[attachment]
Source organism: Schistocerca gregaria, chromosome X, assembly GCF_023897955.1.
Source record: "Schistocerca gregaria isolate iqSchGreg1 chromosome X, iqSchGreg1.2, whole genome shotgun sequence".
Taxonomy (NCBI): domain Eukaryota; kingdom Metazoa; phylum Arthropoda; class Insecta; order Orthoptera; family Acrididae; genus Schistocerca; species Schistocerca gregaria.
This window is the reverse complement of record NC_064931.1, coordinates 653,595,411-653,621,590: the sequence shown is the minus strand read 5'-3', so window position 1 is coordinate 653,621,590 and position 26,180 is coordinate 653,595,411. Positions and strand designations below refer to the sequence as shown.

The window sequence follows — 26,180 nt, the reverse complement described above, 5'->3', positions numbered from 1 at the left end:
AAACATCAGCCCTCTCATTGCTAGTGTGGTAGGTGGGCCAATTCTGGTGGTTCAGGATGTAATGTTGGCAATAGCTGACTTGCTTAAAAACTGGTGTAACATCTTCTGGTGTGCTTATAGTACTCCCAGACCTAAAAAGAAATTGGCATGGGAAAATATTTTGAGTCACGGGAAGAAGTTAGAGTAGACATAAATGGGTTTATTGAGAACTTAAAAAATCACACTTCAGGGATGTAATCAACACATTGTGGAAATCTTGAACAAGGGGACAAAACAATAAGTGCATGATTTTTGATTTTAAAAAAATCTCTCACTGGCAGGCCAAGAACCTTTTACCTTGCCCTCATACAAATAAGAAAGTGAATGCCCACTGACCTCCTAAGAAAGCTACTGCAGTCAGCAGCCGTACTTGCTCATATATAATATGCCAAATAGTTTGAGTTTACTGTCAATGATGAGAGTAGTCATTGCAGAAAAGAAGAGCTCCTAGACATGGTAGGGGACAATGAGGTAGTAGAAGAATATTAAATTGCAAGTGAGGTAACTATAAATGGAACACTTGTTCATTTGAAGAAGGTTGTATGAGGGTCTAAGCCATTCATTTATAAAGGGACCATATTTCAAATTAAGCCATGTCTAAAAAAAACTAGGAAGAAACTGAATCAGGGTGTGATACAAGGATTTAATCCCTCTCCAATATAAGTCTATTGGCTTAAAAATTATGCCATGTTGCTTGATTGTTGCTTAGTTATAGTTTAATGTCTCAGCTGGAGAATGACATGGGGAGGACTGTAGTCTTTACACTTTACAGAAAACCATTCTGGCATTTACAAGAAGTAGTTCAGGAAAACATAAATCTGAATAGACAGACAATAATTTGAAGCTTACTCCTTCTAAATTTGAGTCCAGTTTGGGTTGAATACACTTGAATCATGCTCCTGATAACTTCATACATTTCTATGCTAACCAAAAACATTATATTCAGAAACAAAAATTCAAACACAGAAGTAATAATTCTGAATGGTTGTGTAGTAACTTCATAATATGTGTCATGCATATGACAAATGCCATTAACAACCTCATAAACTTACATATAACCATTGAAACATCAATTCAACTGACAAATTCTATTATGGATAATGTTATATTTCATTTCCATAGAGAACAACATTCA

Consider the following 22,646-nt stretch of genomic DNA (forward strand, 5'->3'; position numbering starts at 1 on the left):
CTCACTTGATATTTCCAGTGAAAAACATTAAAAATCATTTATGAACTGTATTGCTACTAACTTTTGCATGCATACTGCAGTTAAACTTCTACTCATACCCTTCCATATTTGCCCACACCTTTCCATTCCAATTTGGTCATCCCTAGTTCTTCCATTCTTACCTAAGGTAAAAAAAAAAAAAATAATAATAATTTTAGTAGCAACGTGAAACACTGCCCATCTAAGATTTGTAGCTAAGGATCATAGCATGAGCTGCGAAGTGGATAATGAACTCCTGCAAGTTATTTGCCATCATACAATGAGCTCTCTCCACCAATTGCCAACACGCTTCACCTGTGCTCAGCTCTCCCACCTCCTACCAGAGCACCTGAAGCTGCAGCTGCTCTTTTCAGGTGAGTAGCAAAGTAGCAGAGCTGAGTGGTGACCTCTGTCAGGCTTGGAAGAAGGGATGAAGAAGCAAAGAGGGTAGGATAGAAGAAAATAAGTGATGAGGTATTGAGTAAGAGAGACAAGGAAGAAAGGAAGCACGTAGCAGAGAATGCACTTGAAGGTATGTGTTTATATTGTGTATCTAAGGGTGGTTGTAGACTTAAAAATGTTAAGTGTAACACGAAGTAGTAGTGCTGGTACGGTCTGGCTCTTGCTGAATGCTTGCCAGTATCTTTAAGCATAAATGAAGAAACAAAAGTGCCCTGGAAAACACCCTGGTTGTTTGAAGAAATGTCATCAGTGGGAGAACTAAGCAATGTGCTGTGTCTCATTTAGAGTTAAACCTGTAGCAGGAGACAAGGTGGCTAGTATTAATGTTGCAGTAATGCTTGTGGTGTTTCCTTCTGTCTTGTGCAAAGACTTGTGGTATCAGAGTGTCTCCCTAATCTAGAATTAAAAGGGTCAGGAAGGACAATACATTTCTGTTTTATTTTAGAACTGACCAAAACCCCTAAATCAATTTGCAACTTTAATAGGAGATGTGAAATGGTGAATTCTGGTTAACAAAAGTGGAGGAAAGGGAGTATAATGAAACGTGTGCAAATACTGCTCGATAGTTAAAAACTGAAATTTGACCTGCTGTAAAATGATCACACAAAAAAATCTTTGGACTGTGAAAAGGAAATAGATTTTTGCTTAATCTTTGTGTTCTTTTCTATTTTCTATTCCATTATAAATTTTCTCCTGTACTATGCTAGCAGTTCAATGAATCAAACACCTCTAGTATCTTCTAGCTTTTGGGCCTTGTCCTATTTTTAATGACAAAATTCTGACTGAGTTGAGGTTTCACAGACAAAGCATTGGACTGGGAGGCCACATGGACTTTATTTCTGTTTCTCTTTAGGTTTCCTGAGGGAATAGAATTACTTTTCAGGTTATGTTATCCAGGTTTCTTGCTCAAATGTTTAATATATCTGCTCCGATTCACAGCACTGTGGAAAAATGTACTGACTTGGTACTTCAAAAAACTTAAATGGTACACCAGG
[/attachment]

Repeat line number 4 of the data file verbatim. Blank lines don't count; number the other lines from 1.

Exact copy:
This window is the reverse complement of record NC_064931.1, coordinates 653,595,411-653,621,590: the sequence shown is the minus strand read 5'-3', so window position 1 is coordinate 653,621,590 and position 26,180 is coordinate 653,595,411. Positions and strand designations below refer to the sequence as shown.